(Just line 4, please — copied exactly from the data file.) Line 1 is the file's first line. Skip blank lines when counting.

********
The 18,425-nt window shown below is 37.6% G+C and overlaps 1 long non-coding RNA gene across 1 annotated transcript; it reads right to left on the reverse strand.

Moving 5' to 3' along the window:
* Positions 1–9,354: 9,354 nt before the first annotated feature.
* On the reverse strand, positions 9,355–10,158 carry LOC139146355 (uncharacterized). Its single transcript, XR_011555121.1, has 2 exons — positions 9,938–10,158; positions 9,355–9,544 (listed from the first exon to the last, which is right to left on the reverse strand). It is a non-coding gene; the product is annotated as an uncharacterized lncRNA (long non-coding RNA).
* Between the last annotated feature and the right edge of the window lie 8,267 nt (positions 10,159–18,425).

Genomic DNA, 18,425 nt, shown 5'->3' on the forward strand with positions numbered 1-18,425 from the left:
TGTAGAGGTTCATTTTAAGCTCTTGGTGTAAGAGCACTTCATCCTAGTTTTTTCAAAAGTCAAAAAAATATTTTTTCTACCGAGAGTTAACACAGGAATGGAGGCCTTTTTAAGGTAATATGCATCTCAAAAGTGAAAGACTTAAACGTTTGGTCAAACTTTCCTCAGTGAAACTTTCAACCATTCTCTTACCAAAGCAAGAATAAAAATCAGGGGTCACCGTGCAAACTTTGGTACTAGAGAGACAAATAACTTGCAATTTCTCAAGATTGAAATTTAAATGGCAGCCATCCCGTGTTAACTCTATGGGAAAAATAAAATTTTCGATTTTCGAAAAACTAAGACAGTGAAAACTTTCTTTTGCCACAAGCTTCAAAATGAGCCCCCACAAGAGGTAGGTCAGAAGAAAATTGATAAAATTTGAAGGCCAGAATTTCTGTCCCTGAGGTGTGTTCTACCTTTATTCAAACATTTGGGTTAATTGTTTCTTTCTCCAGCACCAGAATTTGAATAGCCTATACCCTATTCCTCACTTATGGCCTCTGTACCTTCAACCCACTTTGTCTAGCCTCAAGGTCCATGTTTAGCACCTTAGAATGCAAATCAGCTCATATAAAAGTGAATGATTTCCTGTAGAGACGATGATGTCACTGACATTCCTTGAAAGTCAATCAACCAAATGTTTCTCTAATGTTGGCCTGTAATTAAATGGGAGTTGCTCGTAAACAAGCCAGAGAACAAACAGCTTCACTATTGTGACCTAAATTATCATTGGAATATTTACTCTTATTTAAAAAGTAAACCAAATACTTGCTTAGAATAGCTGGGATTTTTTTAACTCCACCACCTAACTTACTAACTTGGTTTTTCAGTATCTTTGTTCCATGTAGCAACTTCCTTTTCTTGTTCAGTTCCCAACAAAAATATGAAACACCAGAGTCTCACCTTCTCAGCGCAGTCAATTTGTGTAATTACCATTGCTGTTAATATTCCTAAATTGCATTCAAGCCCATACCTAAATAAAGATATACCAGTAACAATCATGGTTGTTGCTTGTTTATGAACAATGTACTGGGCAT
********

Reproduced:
* On the reverse strand, positions 9,355–10,158 carry LOC139146355 (uncharacterized). Its single transcript, XR_011555121.1, has 2 exons — positions 9,938–10,158; positions 9,355–9,544 (listed from the first exon to the last, which is right to left on the reverse strand). It is a non-coding gene; the product is annotated as an uncharacterized lncRNA (long non-coding RNA).